American intelligence agencies reversed their view about the status of Iran's nuclear weapons program after they obtained notes last summer from the deliberations of Iranian military officials involved in the weapons development program, senior intelligence and government officials said on Wednesday.On the same day the L.A. Times reported:
According to current and former U.S. intelligence officials familiar with the matter, the information that surfaced this summer included intercepted conversations of Iranian officials discussing the country's nuclear weapons program, as well as a journal from an Iranian source that documented decisions to shut it down.Another possible source is Ali Rez Asgari, former deputy defense minister under former Iranian President Khatami. Asgari, a rival of Iranian president Mahmoud Ahmadinejad, knew his days were numbered when Ahmadinejad won the presidency in 2005. Asgari disappeared in February while on a trip to Turkey. Whether he defected or was kidnapped by Western intelligence agents remains a mystery.
The Washington Post reported in March of this year that he was cooperating with Western intelligence. At the time U.S. and Iranian sources alike discounted Asgari's knowledge of Iran's nuclear program; Western sources highlighted his value as the senior Iranian overseeing support for Hezbollah. Iran, for its part, sought to downplay Asgari's importance. A Sunday Times article in March reported that he had been a mole for Western intelligence since 2003--about the same time that the intelligence community now asserts Iran suspended its weapons program. The sources for the article were Iranian, so this may have been simply an attempt to smear him, or an effort by Ahmadinejad's faction to reach back and undermine nuclear negotiations with Europe that effectively began, again, in '03, or to implicate his political associates still in Iran. About the same time Yedioth Aharonot reported that Mossad had orchestrated his defection. So it's just a bit easier to follow than a David Lynch film and chock full of le Carré-esque intrigue.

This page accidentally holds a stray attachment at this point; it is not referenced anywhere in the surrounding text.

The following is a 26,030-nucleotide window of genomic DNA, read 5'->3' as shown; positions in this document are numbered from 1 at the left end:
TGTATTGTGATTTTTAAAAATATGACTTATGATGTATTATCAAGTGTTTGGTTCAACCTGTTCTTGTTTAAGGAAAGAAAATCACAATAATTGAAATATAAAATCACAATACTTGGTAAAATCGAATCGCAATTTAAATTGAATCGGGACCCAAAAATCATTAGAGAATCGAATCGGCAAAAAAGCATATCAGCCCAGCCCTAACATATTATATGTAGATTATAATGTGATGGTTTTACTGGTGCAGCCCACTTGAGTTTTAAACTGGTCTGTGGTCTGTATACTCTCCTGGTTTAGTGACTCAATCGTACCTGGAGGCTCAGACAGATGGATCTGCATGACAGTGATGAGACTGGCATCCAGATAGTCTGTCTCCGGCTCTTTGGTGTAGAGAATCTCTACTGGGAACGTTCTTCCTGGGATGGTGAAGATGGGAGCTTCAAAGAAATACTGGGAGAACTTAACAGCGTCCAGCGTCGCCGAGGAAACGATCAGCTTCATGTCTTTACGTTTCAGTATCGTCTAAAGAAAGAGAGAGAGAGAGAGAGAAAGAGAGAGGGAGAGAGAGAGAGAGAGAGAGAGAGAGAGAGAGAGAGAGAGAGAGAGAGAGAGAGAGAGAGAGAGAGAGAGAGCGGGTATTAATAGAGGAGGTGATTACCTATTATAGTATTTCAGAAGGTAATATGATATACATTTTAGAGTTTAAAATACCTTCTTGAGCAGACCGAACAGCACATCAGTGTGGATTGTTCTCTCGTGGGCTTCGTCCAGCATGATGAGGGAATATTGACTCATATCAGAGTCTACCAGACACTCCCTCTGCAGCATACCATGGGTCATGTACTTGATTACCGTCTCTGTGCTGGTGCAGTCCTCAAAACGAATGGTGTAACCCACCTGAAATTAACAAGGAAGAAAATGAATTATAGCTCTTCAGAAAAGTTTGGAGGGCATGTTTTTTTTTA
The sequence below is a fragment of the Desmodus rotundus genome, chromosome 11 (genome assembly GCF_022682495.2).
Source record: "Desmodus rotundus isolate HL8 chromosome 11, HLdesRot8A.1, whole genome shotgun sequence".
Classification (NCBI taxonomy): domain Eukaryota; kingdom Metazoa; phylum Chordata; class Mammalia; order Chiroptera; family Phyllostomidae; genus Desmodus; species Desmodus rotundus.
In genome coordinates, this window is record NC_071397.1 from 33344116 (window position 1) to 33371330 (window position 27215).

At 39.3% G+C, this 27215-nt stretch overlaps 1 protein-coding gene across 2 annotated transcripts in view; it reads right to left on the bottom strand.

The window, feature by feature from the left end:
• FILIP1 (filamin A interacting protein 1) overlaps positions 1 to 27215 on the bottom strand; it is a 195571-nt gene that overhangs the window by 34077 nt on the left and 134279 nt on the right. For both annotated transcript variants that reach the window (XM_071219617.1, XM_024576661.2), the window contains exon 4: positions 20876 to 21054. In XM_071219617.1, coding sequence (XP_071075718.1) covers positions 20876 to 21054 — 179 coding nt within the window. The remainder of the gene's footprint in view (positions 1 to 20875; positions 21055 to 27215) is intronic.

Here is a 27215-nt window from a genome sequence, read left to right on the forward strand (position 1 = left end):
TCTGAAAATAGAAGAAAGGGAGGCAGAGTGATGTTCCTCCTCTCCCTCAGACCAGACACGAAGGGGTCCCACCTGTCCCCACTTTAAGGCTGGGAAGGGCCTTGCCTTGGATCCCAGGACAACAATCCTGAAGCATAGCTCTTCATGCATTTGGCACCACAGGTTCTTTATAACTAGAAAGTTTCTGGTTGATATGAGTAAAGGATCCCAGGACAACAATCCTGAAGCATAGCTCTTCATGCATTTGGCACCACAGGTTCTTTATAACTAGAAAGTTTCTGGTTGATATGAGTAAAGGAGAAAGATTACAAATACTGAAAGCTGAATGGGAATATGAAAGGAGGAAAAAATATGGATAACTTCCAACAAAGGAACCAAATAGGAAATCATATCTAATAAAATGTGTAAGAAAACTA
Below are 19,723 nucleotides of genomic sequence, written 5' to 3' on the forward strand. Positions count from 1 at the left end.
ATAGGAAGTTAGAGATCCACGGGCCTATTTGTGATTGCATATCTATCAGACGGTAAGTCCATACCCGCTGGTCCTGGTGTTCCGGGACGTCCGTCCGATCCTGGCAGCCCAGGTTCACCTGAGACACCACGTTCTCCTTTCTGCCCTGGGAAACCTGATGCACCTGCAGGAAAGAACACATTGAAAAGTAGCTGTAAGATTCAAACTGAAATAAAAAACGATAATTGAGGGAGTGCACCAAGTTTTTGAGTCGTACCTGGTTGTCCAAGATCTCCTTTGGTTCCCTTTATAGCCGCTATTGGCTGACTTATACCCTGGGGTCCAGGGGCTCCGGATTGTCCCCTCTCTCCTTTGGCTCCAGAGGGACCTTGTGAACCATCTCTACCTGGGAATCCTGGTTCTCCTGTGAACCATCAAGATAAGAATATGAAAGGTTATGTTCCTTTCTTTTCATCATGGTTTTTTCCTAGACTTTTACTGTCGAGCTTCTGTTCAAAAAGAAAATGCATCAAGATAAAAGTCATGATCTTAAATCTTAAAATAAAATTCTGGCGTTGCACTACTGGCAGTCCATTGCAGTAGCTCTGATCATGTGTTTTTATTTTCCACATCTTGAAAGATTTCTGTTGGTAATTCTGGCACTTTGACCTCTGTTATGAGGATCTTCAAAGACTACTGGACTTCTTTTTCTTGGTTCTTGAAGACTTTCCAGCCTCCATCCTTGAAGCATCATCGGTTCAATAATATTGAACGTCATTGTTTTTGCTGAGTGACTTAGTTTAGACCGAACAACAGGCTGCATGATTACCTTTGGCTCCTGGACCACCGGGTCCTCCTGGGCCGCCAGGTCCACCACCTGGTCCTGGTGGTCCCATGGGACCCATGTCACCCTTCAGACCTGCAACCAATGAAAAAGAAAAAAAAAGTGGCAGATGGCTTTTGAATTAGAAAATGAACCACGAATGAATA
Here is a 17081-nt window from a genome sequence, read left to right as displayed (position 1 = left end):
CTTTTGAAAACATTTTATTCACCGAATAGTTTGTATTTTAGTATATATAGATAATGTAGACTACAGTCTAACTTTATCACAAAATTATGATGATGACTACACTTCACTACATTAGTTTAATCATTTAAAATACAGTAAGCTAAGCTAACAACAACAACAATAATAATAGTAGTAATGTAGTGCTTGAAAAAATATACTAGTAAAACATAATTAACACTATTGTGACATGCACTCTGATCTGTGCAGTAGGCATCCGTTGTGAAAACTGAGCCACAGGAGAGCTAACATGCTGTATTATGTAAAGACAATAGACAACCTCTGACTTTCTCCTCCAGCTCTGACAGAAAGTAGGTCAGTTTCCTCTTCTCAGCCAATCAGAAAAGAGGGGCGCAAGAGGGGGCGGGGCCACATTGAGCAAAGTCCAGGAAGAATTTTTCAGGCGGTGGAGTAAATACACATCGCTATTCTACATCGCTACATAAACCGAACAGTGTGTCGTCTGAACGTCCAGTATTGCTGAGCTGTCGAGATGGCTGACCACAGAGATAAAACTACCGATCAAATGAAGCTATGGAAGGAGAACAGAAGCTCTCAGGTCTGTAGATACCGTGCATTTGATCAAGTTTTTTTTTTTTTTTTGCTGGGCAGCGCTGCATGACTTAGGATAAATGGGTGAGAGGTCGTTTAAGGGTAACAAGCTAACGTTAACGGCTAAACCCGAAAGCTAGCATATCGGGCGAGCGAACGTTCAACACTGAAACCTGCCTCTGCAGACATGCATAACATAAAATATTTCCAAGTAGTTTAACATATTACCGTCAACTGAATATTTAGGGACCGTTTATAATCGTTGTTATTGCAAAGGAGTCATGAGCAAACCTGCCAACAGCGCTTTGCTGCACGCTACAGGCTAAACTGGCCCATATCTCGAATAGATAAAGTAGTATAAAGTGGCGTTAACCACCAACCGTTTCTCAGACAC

Moussavian was acquitted of the more serious charges brought against him, but convicted of something called "propagating against the system", for which he received a suspended sentence. Conviction for espionage could have brought a death sentence. Ahmadinejad hasn't relented, however, threatening to expose elements in the government whom he says pressured the presiding judge. Within hours of Moussavian's acquital, Ahmadinejad ally Sa’id Mortazavi, under his authority as Public Prosecutor for Tehran and something called the Islamic Revolution Tribunal (or Courts), announced that he would continue to press charges. This is all in keeping with Iran's convoluted constitution.
Moussavian is allied to yet another former Iranian president, Hafshemi Rafsanjani, the most powerful member of the conservative pragmatist faction vying for primacy with Ahmadinejad's Islamic revolutionary fundamentalists, who chairs both Iran's Expediency Council and its Assembly of Experts (responsible for electing and with the authority to replace the Supreme Leader, currently Grand Ayatollah Ali Khamenei, the most powerful person in the Iranian government with final say over foreign and domestic policy and control of the Revolutionary Guard Corps).
Iran's pragmatist element is opposed to Ahmadinejad's bombastic campaign of defiance regarding Iran's nuclear program, seeing it as needlessly provoking the United States and the international community and risking war. Thus, ironically, the confluence of interests places the neoconservatives and their fellow travellers in league with Ahmadinejad. For those who believe that the Iranian regime must be wiped off the map, their greatest fear at this stage is not its nuclear program but the prospect of rapprochement.